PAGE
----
Guantánamo Public Memory Project

Children’s Cries and America’s Lies

“No Libertad.” A Cuban child detained at Guantánamo offers a bleak perspective on what it was like to be held at the U.S. naval station base during the Cuban refugee crisis.


Before I started reading about the history of Guantánamo, I thought it was just a jail that the United States used to house its post-9/11 political prisoners. As I began delving into Guantánamo’s history, I was surprised to learn, that the site was also used to detain Haitian and Cuban refugees. I had always pictured political refugees as adults who had taken a stand against an unfair government, but it never occurred to me to that political refugees could included children.

In the case of the Haitian children, many were orphans who had watched their parents die at the hands of political opponents. Many were afraid to return to Haiti because they also believed that they would be executed. Some had family in the United States that they hoped to reach to improve their chances of living a free life. Given this information, I assumed that the American government would take pity on these children and expedite their asylum process; how wrong I was.

Instead of immediately reuniting the Haitian children with their only living family members, the American government forced the children to take blood tests in order to prove their “claimed” relationships and prove they did not have HIV. Cheryl Little’s pamphlet, Keeping The Haitians Out, explained that many of the Cuban children did not have to undergo these tests and some Cuban children were readily admitted into the United States. What made one group of emotionally scarred children more deserving of asylum than another?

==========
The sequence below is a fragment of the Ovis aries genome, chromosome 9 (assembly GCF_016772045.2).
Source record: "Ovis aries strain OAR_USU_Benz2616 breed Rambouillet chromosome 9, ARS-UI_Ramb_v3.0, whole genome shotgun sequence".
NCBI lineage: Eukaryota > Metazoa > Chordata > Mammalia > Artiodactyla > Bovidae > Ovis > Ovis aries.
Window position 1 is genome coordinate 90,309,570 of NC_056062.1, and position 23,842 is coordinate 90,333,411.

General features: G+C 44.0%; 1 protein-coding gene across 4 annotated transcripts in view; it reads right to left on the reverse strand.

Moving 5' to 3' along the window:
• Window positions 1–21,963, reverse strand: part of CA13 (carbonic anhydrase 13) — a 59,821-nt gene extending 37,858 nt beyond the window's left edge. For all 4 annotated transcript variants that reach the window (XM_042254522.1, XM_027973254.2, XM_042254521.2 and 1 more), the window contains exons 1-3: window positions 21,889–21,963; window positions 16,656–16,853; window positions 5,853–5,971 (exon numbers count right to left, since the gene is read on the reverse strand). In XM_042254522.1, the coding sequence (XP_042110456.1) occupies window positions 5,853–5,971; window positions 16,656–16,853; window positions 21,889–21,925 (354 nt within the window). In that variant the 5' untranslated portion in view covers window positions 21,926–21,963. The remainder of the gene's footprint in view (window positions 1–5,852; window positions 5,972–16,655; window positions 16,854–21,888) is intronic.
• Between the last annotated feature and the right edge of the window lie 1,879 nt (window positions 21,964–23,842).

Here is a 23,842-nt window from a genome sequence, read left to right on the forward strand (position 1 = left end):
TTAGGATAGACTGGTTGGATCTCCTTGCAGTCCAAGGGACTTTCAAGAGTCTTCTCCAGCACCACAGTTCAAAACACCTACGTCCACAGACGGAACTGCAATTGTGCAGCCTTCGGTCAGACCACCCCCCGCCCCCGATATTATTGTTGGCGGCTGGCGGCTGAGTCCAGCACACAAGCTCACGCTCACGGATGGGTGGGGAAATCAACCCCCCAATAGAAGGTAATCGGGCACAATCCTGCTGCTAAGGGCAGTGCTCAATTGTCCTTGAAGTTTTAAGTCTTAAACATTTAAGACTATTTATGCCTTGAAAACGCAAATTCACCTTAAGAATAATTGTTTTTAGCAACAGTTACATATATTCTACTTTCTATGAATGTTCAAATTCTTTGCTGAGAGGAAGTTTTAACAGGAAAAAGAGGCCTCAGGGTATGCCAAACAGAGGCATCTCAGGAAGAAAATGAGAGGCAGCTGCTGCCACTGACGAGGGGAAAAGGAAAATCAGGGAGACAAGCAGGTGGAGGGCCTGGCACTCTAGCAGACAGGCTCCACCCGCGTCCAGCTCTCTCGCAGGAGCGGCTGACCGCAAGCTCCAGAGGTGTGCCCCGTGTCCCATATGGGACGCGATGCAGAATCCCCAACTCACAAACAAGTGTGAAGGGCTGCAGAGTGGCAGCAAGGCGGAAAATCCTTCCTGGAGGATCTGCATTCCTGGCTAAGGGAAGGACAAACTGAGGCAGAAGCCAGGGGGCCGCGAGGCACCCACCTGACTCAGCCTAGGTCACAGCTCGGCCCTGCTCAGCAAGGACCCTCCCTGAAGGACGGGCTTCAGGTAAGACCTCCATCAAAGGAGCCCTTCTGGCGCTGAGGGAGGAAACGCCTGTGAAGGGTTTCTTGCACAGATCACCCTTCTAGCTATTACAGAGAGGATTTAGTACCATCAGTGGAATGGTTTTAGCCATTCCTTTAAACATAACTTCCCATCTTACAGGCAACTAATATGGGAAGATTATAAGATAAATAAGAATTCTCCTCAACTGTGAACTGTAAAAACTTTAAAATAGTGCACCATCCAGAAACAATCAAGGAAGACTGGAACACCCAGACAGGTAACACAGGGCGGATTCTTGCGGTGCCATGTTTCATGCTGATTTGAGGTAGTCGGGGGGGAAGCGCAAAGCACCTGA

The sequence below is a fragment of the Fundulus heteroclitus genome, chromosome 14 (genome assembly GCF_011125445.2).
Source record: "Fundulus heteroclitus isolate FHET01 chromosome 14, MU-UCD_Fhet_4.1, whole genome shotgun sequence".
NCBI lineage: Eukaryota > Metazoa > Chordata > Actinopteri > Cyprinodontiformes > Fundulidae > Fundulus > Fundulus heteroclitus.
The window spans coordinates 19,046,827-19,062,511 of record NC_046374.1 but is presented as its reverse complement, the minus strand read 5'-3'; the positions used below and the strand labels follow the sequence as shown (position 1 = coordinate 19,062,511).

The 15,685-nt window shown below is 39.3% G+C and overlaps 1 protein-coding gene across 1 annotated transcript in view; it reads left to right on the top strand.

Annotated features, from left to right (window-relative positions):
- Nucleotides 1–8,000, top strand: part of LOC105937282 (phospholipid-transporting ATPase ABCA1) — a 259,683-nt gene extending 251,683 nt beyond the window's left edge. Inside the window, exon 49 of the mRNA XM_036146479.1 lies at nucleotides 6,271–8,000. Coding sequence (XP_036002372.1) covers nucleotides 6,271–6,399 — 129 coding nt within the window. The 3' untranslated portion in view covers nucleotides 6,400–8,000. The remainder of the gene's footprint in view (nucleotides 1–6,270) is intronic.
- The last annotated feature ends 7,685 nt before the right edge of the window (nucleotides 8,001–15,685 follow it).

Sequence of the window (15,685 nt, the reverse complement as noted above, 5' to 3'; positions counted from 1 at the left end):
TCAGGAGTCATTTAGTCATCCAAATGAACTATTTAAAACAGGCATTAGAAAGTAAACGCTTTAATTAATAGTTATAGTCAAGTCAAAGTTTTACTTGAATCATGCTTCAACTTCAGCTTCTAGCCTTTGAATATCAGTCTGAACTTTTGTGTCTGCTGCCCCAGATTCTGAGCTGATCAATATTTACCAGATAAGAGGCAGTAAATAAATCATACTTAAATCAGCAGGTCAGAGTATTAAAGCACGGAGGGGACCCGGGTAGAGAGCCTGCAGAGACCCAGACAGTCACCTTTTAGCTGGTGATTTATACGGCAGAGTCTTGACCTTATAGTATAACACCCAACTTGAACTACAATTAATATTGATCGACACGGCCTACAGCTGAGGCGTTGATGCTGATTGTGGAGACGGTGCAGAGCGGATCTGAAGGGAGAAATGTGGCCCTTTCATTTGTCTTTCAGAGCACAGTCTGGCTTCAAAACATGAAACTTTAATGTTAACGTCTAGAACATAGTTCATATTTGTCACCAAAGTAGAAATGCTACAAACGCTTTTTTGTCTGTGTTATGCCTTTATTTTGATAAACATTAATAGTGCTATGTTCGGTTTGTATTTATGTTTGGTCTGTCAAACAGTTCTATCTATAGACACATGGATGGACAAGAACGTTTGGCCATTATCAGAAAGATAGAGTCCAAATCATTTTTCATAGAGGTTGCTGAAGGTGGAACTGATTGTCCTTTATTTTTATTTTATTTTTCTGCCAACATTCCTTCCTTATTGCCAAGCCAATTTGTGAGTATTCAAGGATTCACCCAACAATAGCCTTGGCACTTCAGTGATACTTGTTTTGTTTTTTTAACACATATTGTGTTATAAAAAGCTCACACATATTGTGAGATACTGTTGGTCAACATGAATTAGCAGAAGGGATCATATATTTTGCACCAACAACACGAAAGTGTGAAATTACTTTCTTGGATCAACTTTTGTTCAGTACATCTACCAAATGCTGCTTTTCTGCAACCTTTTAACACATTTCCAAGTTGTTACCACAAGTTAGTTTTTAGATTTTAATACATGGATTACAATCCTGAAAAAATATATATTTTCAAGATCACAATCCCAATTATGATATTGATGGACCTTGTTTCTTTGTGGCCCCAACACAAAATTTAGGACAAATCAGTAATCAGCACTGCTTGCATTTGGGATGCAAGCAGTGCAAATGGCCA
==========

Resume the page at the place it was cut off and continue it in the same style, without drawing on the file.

The official reason was that the American government believed that the Haitian detainees were nothing more than economic refugees, fleeing Haiti in search of better jobs rather than political freedom.  In the eyes of the American government, the Cubans were political refugees because they, unlike the Haitians, had to fear the wrath of their government.

As I continued to read Little’s pamphlet it became clear that asylum claims were less about merit and more about national origin. Throughout American history, there have been waves of immigration. Immigrants from certain countries are deemed worthy enough to enter the United States while immigrants from other countries are marginalized. It is incredibly unfortunate that in this situation, the American government could not put away its nationality preferences, even for the benefit of children.

While I was working on the Arts of Detention panel, I stumbled upon this image created by a Cuban child. In this image the child’s arms and legs are crossed and it looks as if he were bound.  The child is clearly a prisoner, crying because he has lost his libertad, the Spanish word for freedom. For me, this image is particularly moving because it gives voice to an often overlooked demographic, children. Once I learned that there were children involved, the legal and moral atrocities at Guantánamo took on a whole new dimension. It is my hope that by displaying the artwork of children and other marginalized demographics, future audiences will realize the importance of intervening sooner rather than later.

 Posted by Caitlin Kegley- MA Candidate at IUPUI Museum Studies

Indiana University-Purdue University at Indianapolis is participating in the Guantánamo Public Memory Project‘s National Dialogue and Traveling Exhibit. Opening at NYU’s Kimmel Center for University Life Windows Gallery in December 2012 and traveling to 9 sites (and counting) across the country through at least 2014, the exhibit will explore GTMO’s history from US occupation in 1898 to today’s debates and visions for its future. The exhibit is being developed through a unique collaboration among a growing number of universities as a dialogue among their students, communities, and people with first-hand experience at GTMO.


Creative: Picture Projects & Tronvig Group